We Need to Make Some Stew

We Need to Make Some Stew

So far, what has the New Evangelization (and all its attendant buzz) really looked like? How has it been rolled out in the broad discussion it has received?

Typically, it sounds like this: “We gotta do more stuff!” And that stuff is usually programmatic and event-based. More programs, more events, more video series, more meetings, more conferences, more talks, more books, more etc. We want to get the hippest, most attractive, technologically savvy, meeting-people-where-they-are-at kinds of talks and idea-exchanges. That is all good stuff – it needs to be done and thank God it’s being done. But like the tower of Babel, all of these efforts to communicate will come toppling down if we don’t build this effort to evangelize on a more sturdy foundation: community.

It is the expected solution of a thoroughly technological society to ‘see problem, build machine, fix problem.’ But that’s just not true to human life and it’s not how things grow. We don’t need just our evangelical gadgets. The New Evangelization is about reaching people and people are not like machines, they are like plants: they need an ecosystem in which they can sit and let nature takes its course. Thus, discipleship and evangelization (except for very rare cases – like cactuses in the desert) will never happen without relationships and community.

If that’s the case, then we have our work cut out for us. Catholic (especially young adult) life across the country is nearly exclusively event-based. We hop from Mass to Theology on Tap to an interesting talk to a conference and back around the circle. We live (at best) like a book club and not like a family. In this regard (like so many others) we sharply mirror the broader American culture. That’s cause for alarm. We survive on a hand-to-mouth social lifestyle thinking that simply fending off starvation can satisfactorily nourish us. We are like Hot Pockets being zapped in the microwave: never well cooked and really quick to cool (just ask Jim Gaffigan).

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Toss aside the Hot Pocket life; what we need to do is make stew. Zapping in the microwave isn’t enough, we need to cook. We need a way to just let ourselves soak, mix in the flavors, keep each other full of heat, steep in the juices and simmer with each other. We need to build community. We need quantity time and quality time. We need to live our lives radically immersed in the (super)natural ecosystem of Christian communal life. We need to be in a place where the wind can blow freely, branches and roots can entangle and life can organically produce the fecundity that it naturally does.

How relationships grow and how community happens is far more messy and mysterious than problem solving. But, it is more real, because so is life! A forest isn’t built like a skyscraper, nor a stew made like a Hot Pocket. Moreover, this sense of a greater mystery afoot, of life somehow growing and growing is the typical mug-shot of the Holy Spirit at work, is it not?

The wind blows where it wills, and you hear the sound of it, but you do not know whence it comes or whither it goes; so it is with every one who is born of the Spirit. (John 3:8)

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Life lived in close relational proximity to other Christians allows the wind of the Holy Spirit to blow through and connect, causing more cross-pollination and more life to sprout (not just in terms of marriage and babies, but in all areas of life). Living in the gales of the Holy Spirit is tremendously creative (Gen. 1:2). He brings people together and in their midst produces light, healing, beauty, purity, trust, peace, joy, hope and love. He brings people together to sustain them, transform them and sanctify them.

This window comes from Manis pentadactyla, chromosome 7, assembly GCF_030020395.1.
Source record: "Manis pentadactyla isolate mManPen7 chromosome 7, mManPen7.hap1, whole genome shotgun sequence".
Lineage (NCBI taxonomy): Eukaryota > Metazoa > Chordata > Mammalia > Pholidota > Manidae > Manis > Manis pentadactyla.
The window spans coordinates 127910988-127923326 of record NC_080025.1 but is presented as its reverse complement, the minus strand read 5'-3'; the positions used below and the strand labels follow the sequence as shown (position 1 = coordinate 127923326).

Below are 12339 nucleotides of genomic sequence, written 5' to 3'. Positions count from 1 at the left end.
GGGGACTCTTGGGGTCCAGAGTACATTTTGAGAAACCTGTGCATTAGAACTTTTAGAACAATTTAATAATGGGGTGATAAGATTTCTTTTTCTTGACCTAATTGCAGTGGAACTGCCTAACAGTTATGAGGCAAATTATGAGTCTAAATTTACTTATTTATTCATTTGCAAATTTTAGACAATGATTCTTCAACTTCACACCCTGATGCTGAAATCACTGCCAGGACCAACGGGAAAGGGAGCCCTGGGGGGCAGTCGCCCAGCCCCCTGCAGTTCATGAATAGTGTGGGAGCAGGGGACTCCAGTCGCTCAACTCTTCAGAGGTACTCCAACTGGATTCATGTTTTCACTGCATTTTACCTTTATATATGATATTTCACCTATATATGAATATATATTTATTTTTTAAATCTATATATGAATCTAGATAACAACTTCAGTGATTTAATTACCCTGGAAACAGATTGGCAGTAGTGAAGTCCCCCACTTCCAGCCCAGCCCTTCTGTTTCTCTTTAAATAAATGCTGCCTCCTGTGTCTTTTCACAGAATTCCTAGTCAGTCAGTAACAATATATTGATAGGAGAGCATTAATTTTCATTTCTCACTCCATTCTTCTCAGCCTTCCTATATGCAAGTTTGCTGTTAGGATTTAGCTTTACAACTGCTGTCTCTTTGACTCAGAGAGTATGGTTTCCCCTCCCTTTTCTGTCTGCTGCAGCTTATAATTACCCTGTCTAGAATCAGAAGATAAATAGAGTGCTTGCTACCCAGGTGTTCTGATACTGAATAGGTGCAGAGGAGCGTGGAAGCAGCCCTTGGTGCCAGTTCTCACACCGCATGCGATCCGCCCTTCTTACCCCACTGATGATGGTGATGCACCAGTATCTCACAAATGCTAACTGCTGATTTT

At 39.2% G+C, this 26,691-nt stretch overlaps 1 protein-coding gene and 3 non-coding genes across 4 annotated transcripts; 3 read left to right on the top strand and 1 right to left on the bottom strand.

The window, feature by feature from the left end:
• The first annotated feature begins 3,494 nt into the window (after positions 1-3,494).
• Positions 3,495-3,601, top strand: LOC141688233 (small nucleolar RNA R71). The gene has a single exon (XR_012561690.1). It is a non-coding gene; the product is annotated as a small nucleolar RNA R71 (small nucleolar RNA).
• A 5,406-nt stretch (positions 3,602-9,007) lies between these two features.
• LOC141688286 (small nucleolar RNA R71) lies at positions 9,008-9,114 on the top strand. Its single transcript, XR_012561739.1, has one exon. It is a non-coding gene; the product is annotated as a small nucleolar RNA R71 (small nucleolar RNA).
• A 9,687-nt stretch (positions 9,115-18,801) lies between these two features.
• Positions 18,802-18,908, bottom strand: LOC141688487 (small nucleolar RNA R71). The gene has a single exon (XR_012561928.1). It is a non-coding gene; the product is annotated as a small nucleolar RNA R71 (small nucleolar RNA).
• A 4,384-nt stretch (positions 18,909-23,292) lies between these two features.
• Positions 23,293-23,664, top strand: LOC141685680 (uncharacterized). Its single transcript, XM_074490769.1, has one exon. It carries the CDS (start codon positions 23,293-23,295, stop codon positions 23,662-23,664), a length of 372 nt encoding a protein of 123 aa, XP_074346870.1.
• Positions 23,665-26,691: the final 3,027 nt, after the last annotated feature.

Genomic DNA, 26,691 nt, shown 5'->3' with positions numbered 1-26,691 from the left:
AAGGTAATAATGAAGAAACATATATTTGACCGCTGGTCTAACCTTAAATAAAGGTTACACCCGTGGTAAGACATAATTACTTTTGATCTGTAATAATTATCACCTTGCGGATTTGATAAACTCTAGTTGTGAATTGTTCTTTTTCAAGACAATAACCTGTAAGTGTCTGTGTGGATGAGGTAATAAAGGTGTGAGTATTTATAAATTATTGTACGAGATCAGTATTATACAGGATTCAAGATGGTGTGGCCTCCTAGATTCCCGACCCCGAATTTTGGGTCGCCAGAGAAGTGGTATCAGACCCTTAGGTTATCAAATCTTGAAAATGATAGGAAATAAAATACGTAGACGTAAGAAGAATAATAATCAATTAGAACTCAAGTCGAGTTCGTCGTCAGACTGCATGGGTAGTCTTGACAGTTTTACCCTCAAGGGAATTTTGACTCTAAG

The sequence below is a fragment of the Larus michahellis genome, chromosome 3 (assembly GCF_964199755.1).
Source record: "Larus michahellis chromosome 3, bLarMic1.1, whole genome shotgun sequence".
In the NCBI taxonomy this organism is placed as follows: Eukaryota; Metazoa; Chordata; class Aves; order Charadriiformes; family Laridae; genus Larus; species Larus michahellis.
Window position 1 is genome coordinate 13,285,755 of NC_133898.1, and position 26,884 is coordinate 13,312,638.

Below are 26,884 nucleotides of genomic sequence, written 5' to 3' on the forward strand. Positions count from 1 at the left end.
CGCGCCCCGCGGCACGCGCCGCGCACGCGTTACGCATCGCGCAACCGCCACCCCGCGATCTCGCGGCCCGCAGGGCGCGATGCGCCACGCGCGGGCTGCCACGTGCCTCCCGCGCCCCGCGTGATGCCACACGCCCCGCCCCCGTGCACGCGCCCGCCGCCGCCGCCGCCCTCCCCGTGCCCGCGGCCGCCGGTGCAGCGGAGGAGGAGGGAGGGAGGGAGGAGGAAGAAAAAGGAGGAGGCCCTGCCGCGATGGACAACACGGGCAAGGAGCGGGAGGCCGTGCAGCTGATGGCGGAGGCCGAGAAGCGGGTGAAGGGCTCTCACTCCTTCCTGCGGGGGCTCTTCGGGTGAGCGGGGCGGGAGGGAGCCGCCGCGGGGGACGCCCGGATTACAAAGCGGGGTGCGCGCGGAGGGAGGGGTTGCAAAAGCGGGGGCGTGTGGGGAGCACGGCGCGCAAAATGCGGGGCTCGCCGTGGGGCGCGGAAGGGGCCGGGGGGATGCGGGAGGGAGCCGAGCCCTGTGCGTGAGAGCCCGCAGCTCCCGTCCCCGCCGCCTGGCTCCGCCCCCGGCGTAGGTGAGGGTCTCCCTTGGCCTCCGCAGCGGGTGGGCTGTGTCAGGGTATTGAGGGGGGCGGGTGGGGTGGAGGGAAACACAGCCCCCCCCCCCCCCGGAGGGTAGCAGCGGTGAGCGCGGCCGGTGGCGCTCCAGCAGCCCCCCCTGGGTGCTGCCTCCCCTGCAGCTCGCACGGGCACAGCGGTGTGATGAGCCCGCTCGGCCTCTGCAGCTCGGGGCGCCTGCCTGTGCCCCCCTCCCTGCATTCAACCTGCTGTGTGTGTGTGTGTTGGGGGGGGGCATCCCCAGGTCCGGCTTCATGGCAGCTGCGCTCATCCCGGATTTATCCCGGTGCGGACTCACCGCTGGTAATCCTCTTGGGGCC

So our attempts at a New Evangelization (which isn’t about ‘getting people back to Church,’ but about deeper conversion based on a personal relationship) will be frustrated if we fail to build community. This idea is nothing new. It is as old as the Acts of the Apostles and as recent as St. John Paul II:

Communion with Jesus, which gives rise to the communion of Christians among themselves, is an indispensable condition for bearing fruit: “Apart from me you can do nothing” (John 15:5). And communion with others is the most magnificent fruit that the branches can give: in fact, it is the gift of Christ and His Spirit. Communion and mission are profoundly connected with each other, they interpenetrate and mutually imply each other, to the point that communion represents both the source and the fruit of mission: communion gives rise to mission and mission is accomplished in communion. (Christifidelis Laici)

A final, practical point: how do we build community? As always in our technique-obsessed society, that ‘how’ kind of question is over-emphasized, but it is still good to ask. One easy yet profound way community can be built is through men’s and women’s groups. In such an environment, disciples of Jesus can tangibly support and fight alongside each other. Moreover, the idea of a ‘life lived together’ becomes concrete, experienced and visible. When “two or more” gather like this, great things happen. Men’s and women’s groups – find one.

Let’s be evermore aware that, as disciples, we need to live our lives in the context of Christian community. We warriors cannot fight alone; we need support. Let’s ask the Spirit to guide us in examining our lives for ways in which we can dive in deeper.

Let’s move beyond an event-based Catholic life and towards a community-based Catholic life.

Joey McCoy

Joey McCoy

Joey McCoy is a medical student at the University of Michigan. He enjoys hot water, Josef Pieper, the sound of waves, and anything pertaining to Evangelization.
Joey McCoy

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